It’s been quite an inaugural year for Adam Swinyard, the Superintendent of Spokane Public Schools.
Since his appointment less than a year ago, the 38-year-old has led the district through the COVID-19 pandemic, sweeping boundary changes, the stadium controversy and other issues.
“Uncharted waters,” Swinyard called it recently.
Jerrall Haynes, the school board president, believes Swinyard navigated them quite well.
“I was very optimistic last summer, and he exceeded even my expectations,” Haynes said. “We faced an absurd amount of challenges. As a board, we are more than confident in Adam as we move forward.”
That confidence is expressed in a proposed three-year contract that would pay Swinyard $239,700 annually.
The contract is part of the consent agenda at Wednesday night’s board of directors meeting.
Formerly an associate superintendent in charge of curriculum, Swinyard was promoted last summer to replace Shelley Redinger, who left to become superintendent in Richland.
At that time, Swinyard was given a one-year contract with a base salary of $235,000.
Recalling the uncertainties over learning models amid the pandemic, Haynes said he was impressed with Swinyard’s “ability to clearly articulate the direction the district is moving in a caring way that brings people with opposing philosophical ideas together.”
Swinyard leads the third largest district in the state, but his base salary would rank only 37th on a list compiled in the 2019-20 school year by the Washington Citizens’ Committee on Salaries for Elected Officials.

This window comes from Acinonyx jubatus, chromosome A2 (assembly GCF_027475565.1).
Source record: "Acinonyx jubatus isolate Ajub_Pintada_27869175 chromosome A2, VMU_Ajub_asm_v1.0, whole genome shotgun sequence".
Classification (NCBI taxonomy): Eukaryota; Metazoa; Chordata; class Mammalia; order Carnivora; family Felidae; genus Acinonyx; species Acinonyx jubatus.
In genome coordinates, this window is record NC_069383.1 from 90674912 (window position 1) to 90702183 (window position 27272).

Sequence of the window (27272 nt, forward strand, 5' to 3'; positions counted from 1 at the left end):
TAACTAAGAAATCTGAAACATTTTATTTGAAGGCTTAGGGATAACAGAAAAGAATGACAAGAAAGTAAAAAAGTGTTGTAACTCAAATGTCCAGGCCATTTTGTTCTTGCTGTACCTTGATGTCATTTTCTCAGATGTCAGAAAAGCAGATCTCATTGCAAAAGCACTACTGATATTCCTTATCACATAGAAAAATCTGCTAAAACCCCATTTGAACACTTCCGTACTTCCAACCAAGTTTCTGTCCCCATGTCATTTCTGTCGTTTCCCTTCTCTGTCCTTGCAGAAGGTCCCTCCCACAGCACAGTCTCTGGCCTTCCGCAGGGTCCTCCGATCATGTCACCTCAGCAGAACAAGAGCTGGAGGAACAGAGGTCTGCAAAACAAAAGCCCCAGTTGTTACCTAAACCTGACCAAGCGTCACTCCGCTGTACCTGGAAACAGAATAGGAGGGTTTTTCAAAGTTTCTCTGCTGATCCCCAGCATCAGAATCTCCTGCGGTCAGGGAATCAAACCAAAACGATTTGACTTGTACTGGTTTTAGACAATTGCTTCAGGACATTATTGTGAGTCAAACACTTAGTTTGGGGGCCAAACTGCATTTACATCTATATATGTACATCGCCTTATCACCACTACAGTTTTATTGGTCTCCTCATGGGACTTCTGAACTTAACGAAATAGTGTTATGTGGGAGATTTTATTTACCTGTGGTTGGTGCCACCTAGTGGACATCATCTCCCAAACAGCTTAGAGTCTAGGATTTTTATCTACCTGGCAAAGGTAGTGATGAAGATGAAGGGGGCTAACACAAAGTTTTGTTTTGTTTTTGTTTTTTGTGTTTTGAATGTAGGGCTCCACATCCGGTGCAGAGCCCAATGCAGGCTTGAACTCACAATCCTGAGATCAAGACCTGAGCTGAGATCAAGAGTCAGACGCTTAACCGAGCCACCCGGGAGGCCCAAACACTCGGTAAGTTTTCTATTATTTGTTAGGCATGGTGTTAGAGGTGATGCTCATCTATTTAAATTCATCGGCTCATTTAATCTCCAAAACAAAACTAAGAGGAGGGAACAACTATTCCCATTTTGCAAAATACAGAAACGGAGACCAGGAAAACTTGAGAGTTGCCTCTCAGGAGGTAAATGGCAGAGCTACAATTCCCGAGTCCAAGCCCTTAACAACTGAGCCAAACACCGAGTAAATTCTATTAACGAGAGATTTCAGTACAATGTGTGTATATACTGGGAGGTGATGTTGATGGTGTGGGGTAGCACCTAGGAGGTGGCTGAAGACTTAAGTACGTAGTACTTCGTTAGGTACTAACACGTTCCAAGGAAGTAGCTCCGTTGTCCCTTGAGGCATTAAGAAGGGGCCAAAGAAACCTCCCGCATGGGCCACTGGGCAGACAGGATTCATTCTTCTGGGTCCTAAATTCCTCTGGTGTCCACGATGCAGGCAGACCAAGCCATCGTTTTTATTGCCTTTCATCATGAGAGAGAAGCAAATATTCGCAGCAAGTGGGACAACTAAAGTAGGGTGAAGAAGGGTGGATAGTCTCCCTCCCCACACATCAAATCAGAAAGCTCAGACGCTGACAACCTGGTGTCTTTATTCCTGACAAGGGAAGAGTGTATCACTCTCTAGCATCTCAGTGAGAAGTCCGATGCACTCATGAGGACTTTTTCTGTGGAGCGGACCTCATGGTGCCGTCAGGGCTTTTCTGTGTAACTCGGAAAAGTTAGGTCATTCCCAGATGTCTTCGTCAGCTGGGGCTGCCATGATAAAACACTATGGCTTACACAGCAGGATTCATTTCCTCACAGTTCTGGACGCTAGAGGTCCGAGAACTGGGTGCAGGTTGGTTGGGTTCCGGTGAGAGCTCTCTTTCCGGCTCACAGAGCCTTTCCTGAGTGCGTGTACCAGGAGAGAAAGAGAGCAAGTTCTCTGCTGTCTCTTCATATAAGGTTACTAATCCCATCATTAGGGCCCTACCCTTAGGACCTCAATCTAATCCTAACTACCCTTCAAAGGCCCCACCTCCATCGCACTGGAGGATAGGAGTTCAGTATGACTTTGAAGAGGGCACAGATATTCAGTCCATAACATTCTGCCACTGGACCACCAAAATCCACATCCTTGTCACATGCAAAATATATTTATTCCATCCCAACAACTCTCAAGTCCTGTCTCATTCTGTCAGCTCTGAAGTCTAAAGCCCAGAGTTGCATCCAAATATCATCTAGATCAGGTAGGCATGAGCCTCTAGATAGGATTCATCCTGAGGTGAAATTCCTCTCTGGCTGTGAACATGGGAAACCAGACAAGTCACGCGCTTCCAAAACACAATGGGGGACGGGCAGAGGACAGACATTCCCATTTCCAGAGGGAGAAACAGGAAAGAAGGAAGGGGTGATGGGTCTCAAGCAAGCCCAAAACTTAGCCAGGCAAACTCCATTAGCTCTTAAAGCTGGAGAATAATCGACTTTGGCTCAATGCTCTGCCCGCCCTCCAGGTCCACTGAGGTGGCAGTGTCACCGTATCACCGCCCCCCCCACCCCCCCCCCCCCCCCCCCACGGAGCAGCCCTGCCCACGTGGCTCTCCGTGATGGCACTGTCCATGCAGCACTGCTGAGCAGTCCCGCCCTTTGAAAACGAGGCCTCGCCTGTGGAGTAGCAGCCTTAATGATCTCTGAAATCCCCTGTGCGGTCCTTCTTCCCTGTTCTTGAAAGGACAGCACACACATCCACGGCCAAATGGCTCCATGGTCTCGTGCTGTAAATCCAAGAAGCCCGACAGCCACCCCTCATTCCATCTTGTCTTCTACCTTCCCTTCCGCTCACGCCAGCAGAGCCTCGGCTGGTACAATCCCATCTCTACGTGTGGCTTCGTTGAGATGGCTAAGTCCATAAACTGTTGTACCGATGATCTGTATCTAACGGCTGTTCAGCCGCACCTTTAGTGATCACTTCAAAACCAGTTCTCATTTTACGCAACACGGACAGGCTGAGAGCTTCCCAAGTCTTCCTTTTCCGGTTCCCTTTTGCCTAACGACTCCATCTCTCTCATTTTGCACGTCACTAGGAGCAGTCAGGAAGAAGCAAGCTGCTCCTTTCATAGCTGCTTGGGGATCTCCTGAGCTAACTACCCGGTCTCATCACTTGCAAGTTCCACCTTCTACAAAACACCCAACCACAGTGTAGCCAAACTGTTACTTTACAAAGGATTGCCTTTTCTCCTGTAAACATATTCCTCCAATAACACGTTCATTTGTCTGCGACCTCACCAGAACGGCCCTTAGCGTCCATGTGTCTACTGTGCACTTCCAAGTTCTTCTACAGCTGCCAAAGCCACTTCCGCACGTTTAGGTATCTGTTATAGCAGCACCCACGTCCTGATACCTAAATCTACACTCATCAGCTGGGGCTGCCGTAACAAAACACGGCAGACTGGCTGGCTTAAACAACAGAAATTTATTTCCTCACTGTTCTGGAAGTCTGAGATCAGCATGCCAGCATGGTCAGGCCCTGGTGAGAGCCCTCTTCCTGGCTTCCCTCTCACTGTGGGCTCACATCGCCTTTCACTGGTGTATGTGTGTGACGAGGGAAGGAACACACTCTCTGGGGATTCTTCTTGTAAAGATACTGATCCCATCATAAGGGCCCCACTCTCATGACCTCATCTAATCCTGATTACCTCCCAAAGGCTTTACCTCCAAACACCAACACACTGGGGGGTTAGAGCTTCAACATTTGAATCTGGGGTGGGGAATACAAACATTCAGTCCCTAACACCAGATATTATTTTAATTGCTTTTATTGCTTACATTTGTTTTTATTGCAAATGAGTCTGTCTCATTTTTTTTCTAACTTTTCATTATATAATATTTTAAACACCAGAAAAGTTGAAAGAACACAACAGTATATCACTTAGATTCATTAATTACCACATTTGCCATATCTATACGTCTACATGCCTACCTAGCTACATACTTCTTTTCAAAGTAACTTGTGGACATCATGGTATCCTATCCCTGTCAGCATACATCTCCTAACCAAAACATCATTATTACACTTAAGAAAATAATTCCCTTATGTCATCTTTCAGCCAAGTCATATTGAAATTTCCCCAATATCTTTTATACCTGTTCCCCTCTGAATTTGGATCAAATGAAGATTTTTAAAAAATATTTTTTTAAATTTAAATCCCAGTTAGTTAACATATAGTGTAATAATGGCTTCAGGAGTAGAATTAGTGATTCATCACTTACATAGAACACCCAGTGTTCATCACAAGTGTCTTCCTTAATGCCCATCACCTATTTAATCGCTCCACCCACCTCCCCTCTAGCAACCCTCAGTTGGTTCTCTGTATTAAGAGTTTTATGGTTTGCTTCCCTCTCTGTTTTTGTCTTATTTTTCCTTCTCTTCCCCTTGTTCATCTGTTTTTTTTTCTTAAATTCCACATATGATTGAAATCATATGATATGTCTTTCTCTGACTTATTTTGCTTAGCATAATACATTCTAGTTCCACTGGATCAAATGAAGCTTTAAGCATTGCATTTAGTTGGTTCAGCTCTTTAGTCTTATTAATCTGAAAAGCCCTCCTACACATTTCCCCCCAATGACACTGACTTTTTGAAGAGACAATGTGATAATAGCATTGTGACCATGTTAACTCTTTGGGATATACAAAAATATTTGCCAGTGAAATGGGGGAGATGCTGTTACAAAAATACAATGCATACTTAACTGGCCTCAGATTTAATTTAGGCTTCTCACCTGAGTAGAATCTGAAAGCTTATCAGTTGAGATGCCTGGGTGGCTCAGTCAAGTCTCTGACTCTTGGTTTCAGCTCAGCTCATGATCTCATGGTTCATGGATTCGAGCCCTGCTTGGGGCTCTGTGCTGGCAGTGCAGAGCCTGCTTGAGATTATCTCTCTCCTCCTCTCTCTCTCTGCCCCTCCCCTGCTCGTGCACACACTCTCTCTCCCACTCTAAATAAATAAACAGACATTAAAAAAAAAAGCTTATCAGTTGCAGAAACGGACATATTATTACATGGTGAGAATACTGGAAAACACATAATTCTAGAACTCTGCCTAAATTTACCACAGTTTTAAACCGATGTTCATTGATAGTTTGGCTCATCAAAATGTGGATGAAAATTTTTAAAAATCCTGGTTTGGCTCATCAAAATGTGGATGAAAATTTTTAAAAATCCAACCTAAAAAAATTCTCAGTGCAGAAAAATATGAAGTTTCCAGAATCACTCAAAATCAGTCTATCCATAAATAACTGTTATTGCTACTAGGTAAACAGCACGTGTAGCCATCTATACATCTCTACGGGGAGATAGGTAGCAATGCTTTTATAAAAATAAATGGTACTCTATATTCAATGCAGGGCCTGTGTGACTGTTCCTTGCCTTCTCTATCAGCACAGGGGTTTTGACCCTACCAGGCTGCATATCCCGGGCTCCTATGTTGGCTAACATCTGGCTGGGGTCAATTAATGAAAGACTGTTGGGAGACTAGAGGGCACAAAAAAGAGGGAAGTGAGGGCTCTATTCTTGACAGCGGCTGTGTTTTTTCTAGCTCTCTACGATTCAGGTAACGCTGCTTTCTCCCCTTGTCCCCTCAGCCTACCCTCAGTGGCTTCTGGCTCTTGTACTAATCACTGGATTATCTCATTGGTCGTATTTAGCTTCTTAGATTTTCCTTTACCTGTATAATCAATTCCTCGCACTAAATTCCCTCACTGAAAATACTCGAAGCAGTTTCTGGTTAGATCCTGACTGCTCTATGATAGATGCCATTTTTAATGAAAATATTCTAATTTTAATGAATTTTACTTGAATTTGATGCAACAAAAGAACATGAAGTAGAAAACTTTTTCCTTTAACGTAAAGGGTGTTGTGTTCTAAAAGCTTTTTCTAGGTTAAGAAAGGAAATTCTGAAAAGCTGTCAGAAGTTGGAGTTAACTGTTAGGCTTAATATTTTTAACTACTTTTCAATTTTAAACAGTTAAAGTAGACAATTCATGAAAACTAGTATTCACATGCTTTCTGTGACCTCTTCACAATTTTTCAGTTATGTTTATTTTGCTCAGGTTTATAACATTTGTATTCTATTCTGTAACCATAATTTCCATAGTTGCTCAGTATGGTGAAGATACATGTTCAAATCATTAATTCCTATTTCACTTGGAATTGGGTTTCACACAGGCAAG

According to the proposed contract, Swinyard also would receive a tax-sheltered annuity – taken from his salary – of 6% to 14% of his base salary.
The contract also calls for Swinyard to receive 28 vacation days, 12 days of sick leave per year and $250 per month for operation of his personal automobile for work-related travel.
A native of Deer Park, Swinyard earned his bachelor’s degree in secondary education and played basketball at Northwest University, a private Christian college in the Seattle suburb of Kirkland.
After graduating in 2005, he was an elementary specialist in the Lake Washington School District, then a social studies and English teacher at Glacier Peak High School in Snohomish County.
At the same time, Swinyard was an assistant basketball coach at Northwest and later at Seattle Pacific University, where he earned a doctorate in educational leadership and administration.
By then, Swinyard was back in Eastern Washington – “My heart is in Spokane,” he said last year – and was an administrator at three different middle schools.
An assistant at Garry from 2009-11 and Cheney from 2011-13, Swinyard was principal at Sacajawea from 2013-16.
After six months as Spokane’s director of secondary education, Swinyard moved into the associate superintendent’s position the following year.
“We’re fortunate to have him,” Haynes said. “His leadership is going to shape the future of Spokane for a long time to come.”
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